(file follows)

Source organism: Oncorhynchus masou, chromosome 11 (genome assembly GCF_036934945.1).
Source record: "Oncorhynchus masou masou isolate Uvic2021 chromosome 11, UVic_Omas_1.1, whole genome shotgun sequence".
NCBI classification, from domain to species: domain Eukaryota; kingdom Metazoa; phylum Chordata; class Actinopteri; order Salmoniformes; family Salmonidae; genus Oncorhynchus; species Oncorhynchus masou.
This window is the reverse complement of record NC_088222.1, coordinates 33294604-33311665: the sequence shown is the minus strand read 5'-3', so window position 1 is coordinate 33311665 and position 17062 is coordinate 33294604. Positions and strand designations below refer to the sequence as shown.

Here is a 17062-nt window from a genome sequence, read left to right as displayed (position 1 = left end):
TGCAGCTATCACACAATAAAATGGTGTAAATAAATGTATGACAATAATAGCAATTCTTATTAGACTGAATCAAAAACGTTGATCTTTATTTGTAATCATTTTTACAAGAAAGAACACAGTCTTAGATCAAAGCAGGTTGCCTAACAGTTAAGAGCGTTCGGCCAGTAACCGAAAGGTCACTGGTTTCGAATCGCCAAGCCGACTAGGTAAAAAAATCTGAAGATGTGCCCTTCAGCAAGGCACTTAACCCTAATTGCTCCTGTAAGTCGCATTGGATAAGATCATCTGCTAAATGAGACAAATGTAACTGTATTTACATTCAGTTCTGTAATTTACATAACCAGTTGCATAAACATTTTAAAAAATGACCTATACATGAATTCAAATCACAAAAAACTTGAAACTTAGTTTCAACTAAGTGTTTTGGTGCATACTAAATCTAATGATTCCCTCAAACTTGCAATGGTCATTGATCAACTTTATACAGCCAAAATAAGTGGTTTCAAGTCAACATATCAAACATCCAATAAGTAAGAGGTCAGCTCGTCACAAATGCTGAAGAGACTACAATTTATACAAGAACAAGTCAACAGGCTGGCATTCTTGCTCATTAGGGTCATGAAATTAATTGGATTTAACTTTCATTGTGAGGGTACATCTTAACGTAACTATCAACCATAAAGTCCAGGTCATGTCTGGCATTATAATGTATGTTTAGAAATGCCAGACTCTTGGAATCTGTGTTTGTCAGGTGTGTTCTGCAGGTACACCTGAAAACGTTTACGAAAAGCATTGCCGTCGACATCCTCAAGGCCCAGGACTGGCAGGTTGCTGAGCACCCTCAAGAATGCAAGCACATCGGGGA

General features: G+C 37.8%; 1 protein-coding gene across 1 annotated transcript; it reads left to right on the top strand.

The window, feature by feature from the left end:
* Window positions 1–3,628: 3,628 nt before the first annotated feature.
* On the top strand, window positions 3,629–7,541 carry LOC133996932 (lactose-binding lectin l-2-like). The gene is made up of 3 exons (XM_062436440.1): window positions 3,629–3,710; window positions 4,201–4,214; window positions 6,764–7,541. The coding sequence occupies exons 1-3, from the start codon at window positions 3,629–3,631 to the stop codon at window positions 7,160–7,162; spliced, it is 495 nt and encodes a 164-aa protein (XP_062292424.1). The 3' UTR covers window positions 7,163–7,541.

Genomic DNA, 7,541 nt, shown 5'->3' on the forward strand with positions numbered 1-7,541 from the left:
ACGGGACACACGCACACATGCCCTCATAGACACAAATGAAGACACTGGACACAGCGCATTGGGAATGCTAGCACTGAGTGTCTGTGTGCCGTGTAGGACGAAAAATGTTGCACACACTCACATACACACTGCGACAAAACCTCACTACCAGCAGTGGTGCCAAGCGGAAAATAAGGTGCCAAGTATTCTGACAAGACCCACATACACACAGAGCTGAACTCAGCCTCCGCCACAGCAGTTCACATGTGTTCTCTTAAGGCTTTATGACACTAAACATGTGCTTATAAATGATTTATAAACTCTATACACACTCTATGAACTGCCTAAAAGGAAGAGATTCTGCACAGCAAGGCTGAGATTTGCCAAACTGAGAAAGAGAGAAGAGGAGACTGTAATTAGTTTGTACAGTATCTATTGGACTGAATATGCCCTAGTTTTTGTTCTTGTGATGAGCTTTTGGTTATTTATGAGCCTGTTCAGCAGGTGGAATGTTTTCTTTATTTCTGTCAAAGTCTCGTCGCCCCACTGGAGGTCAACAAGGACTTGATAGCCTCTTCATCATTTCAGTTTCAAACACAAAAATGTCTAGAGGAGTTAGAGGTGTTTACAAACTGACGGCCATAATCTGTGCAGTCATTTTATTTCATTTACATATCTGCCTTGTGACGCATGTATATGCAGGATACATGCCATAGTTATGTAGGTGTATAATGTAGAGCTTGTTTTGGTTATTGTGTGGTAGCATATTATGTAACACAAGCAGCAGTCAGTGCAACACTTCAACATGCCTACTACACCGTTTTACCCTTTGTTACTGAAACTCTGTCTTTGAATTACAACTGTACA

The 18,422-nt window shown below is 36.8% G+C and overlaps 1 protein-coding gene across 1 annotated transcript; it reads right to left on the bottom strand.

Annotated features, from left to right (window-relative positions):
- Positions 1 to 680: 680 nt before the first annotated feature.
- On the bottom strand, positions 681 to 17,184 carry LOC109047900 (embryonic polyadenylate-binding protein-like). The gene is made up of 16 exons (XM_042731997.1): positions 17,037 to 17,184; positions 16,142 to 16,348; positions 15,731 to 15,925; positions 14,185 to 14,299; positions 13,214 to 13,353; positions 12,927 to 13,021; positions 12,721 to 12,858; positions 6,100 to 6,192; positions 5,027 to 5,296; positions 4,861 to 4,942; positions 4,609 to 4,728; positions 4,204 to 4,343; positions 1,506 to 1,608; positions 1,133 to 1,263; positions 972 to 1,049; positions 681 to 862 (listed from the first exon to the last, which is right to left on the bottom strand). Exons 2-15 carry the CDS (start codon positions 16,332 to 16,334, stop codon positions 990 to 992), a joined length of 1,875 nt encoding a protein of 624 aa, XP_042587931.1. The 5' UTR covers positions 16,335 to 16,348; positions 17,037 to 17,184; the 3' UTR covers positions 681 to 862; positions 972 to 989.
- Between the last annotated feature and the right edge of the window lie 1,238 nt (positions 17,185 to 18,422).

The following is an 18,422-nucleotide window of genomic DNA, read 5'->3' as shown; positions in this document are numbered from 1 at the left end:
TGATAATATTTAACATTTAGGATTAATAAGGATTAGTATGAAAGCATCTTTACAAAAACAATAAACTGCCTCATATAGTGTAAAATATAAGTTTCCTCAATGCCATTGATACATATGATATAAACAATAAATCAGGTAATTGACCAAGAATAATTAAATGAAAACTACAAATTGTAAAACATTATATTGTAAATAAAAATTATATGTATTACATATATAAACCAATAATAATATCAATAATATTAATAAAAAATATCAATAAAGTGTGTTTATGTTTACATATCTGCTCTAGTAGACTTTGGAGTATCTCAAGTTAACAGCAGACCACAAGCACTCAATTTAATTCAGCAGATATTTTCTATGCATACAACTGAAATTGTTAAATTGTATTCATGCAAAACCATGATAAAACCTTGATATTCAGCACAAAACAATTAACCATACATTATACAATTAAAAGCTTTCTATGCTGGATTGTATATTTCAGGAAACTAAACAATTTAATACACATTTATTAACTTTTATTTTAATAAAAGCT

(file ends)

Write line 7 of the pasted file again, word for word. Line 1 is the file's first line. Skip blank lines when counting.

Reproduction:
General features: G+C 37.8%; 1 protein-coding gene across 1 annotated transcript; it reads left to right on the top strand.